For one thing – as he explained in a letter from New York to the Swedish Alien Commission in November 1968 – he was finding himself the victim of professional typecasting.

Recording the truth at whatever cost is one thing,” he wrote, but “having to live a lifetime of being a chronicler of misery and injustice and callousness is another. And such matter is about the only assignments magazines here want to offer me because the subject matter of my first book happened to be centred on a ‘race’ issue, the colour of my skin – another incidental matter – and the fact that I endured and escaped the living hell that is South Africa.”

At the same time, it was clear that the world beyond the borders of South Africa failed to live up to Cole’s expectations in respect of racial equality. “Everywhere,” he observed in an interview with the New York Times, “I saw racial attitudes that were very much like those I know from South Africa.”

In Lelyveld’s words: “Cole discovered that in New York he was a black man too, and was disappointed of the high expectations he had of America.”

Even so, in his photography, he soon learned, it was not just a question of picking up where he had left off in his photographic chronicling of racism.

In the same interview Lelyveld remembers the harsh reality of a tailing off of interest in Cole’s work once his sensational South African portfolio had been worked through: “…the story was kind of left behind, his pictures in the South didn’t stand out much, and the editors that contacted him stopped picking his calls”.

It is often difficult to know what to make of Cole in exile. One acquaintance remembers him railing against the ghettos in which black Americans were forced to live; another comments on the ascetic elegance of his lifestyle. One has him drinking excessively and abusing drugs; another recalls his abstinence as a devout Christian, one has him raging, another remembers him catatonic…

The picture that emerges of Ernest Cole in exile – and specifically in the US – is of somebody restless and conflicted, not at ease with his circumstance nor possessed of any real hope that things would ever get better; debilitated, isolated… and far, far from a home to which he could never return.

It was disappointment verging on despair, as recalled by New York friends like Aubrey Nkomo, who also remembered Cole complaining that the access he was given to black families in the rural South made it impossible for him to get under the skin of his subject.

Against this background, and also the fact that the Cole never fed photographs back to the Ford Foundation, the received wisdom has long been that the linked projects that the foundation funded – one focusing on the deep South and the other on “Negro life in the city” – had ever really got off the ground. What has now come to light is that there are around 1,000 negatives from the rural part of the project and well over 40,000 images of black neighbourhoods in US cities.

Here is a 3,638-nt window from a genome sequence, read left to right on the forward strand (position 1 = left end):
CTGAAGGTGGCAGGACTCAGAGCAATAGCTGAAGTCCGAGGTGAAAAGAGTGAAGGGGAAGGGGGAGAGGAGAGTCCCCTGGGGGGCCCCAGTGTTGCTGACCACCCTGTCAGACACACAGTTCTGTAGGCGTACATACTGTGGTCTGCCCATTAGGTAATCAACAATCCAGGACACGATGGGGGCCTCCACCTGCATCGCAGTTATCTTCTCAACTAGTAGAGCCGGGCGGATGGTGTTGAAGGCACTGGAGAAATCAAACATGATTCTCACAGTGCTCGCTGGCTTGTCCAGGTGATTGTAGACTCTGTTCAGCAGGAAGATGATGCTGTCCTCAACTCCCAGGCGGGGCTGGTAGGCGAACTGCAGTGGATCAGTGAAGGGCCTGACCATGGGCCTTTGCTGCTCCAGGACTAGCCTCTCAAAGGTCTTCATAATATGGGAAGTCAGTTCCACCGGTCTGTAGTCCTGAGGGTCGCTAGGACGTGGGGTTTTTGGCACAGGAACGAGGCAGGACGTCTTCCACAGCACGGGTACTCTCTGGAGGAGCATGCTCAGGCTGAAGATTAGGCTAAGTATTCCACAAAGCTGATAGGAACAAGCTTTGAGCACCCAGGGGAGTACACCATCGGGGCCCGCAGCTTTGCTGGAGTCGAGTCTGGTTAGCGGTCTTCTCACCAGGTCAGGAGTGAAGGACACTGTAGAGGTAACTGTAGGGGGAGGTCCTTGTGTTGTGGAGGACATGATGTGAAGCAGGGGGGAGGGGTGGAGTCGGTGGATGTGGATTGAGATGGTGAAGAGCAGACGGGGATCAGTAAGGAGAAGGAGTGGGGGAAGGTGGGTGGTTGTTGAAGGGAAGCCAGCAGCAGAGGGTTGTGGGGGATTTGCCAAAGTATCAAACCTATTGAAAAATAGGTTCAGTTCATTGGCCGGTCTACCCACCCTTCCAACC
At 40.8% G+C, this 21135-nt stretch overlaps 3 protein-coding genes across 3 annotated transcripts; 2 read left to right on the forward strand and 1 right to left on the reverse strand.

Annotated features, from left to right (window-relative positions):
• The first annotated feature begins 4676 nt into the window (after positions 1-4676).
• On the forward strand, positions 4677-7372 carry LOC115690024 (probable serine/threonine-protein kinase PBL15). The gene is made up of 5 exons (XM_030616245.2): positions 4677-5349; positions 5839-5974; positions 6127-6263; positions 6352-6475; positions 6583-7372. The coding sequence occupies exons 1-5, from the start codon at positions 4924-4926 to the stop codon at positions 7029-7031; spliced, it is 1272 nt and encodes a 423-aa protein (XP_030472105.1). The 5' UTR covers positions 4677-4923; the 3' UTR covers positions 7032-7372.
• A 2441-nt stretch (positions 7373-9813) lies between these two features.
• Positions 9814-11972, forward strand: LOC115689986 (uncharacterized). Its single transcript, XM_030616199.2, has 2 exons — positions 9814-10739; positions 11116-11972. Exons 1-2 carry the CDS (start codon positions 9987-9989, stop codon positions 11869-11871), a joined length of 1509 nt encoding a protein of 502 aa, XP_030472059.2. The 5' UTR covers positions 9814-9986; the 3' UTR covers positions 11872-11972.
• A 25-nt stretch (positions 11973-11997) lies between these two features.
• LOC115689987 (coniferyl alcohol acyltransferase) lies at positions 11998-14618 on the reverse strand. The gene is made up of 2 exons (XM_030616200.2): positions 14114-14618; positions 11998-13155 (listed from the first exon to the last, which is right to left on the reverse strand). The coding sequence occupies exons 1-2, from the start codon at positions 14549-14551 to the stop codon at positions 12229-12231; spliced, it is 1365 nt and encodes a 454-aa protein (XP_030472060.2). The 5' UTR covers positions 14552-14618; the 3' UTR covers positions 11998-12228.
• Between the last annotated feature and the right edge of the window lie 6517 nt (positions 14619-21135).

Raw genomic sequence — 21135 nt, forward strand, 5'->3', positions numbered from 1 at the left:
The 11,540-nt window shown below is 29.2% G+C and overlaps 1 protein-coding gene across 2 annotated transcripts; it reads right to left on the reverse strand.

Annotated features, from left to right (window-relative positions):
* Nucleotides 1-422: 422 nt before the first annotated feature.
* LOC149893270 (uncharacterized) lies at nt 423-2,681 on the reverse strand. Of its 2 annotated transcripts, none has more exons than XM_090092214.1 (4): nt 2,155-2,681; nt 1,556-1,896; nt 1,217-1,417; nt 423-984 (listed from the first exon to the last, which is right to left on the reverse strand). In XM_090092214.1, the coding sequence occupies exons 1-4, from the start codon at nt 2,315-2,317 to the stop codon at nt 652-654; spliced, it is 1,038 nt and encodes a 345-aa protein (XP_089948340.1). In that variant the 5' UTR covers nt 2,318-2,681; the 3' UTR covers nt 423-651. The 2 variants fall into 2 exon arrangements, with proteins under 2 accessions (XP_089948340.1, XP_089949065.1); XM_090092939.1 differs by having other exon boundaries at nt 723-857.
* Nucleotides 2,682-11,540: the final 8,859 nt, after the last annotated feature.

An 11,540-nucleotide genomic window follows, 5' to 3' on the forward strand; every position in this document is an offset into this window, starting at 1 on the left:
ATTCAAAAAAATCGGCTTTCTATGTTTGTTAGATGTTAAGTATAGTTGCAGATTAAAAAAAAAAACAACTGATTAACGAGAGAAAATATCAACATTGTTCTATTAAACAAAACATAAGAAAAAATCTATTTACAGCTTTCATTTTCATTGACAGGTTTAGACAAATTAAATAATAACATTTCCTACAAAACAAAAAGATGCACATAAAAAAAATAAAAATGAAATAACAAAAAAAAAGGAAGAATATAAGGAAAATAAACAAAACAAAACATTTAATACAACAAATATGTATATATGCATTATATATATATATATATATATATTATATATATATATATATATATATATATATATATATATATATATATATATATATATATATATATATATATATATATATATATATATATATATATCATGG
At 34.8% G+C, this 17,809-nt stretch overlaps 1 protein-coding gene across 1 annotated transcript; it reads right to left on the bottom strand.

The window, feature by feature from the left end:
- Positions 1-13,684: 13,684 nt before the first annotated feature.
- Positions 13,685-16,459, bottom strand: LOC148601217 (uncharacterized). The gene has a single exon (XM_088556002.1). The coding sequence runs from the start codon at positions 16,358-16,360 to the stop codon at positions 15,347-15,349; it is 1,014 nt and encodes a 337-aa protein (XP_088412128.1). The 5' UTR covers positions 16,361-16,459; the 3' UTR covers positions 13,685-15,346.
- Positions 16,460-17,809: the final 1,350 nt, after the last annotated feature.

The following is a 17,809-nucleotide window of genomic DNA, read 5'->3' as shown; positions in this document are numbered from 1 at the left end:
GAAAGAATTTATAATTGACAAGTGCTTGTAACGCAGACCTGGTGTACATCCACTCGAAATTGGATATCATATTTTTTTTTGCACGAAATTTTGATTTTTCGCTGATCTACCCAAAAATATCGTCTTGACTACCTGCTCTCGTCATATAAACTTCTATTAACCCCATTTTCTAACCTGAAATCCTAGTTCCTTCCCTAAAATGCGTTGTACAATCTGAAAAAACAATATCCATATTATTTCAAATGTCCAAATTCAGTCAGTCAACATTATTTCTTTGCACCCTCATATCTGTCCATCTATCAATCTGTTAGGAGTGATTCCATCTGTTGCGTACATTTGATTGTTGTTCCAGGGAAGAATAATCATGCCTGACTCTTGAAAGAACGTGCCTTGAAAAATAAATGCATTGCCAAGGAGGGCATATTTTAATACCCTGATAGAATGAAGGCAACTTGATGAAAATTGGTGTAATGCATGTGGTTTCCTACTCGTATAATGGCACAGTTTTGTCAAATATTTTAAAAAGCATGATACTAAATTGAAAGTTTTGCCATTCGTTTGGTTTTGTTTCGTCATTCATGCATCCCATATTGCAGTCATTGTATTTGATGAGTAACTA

To date the Cole family has released only a tiny handful of these, and there is no way as yet of assessing the general quality. But some, certainly, would appear to be images of interest and some accomplishment, worthy to be considered within the wider critical conversation of Cole’s photography.

Photo: In them old cotton fields… the slave’s view of labour seen through South African eyes.

There is, for instance, one that shows six African-American women labouring at harvesting cotton. Hard, desultory and thankless work it is too, as Cole establishes through a variety of formal usages: the bowed backs of the workers echoed across the picture plane; the lack of any eye contact or other psychological cues to empathy in the way the figures are seen; the formal alienation of the workers from one another — each cut off without interaction, within her own silo of focus and consciousness; the very harshness of the field, its plants growing like dry sticks, suggesting more of a shifting barrier than they do of earth’s bounty…

What is impressive in the photograph is the quality of empathy Cole brings to the subject – an empathy founded in his almost febrile sensitivities as a black South African. What Cole finds in the scene is an oppressive bleakness that falls across the picture like a shadow: a channelling of labour as a trope, not of dignity and the fulfilment of human purpose – what the masters of history characteristically want to like to highlight – but of its degradation: the slave’s view.

At the same time however, Cole has projected his subject into a zone where it transcends realism: his cotton fields at the same time as they almost viscerally naturalist, also look somehow like something half-remembered, something imbued with metaphor or embodying of archetype.